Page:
- Press releases are a great way to build quality links: You need to ensure you don’t spam journalists with irrelevant content but if you’re featured on good quality news outlets, it can add a lot of credibility to your venue.
- Get listed on local awards sites: Even in today’s digital world, word of mouth can do wonders for your business. What could be better than being featured on a local awards site as having the best cocktails in your area? Add in big button to make customers visit your website and make a reservation and you’ve increased your S.E.O with little effort.
- Sponsorships are always a good idea to build links: Consider sponsoring a group that ties to your venue like a local sports or theatre group. Get them to link through to your website from their own as part of the deal so your visibility increases.
Try to avoid:
- Focusing on link quantity rather than quality: One link from The Telegraph is usually better than 1000 links from low ranking websites. Quality links make all the difference.
- Spamming on forums and comment sections: don’t do this in an attempt to get links to your website.
- Submitting your site to directory websites: It’s okay to have your website listed in directories that are relevant to restaurants and food, but don’t include your website in completely unrelated directories.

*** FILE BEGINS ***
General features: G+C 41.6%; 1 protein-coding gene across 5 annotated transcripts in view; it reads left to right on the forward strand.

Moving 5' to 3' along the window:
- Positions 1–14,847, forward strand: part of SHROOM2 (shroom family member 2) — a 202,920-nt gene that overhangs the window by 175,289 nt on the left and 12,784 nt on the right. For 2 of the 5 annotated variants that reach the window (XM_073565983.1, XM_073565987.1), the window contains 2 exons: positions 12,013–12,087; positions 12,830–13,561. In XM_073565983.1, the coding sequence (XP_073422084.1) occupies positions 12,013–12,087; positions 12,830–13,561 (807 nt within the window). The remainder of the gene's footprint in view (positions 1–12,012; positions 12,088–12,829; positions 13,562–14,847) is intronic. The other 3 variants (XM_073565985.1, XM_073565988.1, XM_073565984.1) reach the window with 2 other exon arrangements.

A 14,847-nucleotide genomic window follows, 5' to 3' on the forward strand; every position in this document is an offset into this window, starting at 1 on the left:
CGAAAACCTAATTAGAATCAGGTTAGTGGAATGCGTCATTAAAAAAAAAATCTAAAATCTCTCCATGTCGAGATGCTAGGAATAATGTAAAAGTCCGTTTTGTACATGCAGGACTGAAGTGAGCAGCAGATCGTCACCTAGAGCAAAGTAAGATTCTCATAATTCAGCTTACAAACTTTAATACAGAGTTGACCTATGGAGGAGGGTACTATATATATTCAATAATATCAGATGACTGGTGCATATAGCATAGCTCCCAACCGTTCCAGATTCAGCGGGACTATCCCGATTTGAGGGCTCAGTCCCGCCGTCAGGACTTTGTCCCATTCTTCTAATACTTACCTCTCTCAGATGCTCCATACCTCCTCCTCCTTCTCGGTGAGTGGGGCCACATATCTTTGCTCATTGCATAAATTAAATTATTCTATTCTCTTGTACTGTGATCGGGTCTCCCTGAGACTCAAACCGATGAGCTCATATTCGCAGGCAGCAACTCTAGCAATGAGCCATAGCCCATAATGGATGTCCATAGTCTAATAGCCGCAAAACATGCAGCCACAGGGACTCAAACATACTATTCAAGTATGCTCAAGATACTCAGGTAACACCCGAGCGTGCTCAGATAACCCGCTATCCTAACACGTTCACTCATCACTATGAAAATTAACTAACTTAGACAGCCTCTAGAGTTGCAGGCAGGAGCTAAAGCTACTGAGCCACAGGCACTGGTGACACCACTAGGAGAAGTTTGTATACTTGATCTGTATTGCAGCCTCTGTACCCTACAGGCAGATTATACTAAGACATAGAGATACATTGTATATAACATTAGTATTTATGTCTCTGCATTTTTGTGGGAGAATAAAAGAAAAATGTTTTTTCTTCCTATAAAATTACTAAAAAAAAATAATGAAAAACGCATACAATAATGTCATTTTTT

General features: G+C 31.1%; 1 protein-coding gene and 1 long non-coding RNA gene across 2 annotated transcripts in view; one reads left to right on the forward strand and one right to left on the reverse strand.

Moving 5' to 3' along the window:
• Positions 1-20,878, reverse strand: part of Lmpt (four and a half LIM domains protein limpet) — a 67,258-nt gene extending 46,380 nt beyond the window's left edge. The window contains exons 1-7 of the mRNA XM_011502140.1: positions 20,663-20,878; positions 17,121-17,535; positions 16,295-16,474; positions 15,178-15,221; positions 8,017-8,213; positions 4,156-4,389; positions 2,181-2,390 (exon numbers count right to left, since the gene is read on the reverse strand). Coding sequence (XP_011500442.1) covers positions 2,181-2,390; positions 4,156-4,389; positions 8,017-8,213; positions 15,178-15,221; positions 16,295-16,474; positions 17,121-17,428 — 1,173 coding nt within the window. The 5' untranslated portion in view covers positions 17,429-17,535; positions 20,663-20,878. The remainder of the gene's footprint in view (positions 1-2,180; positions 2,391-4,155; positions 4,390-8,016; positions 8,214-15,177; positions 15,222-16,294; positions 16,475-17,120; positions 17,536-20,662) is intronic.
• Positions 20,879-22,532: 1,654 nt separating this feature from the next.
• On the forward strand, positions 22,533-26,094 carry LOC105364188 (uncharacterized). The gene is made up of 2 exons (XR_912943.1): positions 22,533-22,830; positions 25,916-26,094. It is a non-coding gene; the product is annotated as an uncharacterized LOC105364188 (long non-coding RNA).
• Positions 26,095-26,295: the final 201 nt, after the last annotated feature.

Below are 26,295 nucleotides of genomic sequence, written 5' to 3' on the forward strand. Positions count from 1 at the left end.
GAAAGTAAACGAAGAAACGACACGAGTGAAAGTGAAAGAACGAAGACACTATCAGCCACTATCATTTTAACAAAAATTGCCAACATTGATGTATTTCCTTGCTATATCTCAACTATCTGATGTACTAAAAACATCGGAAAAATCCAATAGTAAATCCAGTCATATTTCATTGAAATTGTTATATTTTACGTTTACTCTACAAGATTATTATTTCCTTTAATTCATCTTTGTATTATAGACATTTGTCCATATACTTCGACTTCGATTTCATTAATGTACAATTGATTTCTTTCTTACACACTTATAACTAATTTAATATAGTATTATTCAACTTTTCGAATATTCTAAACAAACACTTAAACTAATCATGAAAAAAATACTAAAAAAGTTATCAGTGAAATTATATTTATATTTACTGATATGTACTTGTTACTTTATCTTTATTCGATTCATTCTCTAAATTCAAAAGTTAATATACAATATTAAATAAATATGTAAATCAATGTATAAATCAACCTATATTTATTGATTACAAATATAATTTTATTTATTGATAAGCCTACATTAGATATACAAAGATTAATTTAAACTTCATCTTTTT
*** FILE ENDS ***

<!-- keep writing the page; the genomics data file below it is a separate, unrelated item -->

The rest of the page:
What tools could I use to help me?
Once you have all the basics in place, track whether you’re succeeding. Google Search Console is a free service that helps you maintain and monitor your presence in Google’s search results. It’s a great way to help you understand and optimise your restaurant’s performance.
SEO is serious business and if you are looking to build on your SEO knowledge, Moz.com is a great source of information. It gives you the necessary website checks to make sure you are following good practice.
What ResDiary can do you for you
Resdiary’s in-house marketing team includes technical SEO and content experts who work hard ensuring our own site is at the top of the listings. We can offer advice or help out with campaigns for you too:
- Google Display Adverts for your Restaurant
- SEO audit optimization of your restaurant’s website
- SEO Keyword rich copy for your website.
- Optimization of your restaurants microsite on ResDiary.com
- A quality link to your microsite from our blog
There are plenty of off-page SEO activites you can do to ensure you reach that top spot on Google. Remember to check our blog next week where we will be sharing some case studies on SEO done right.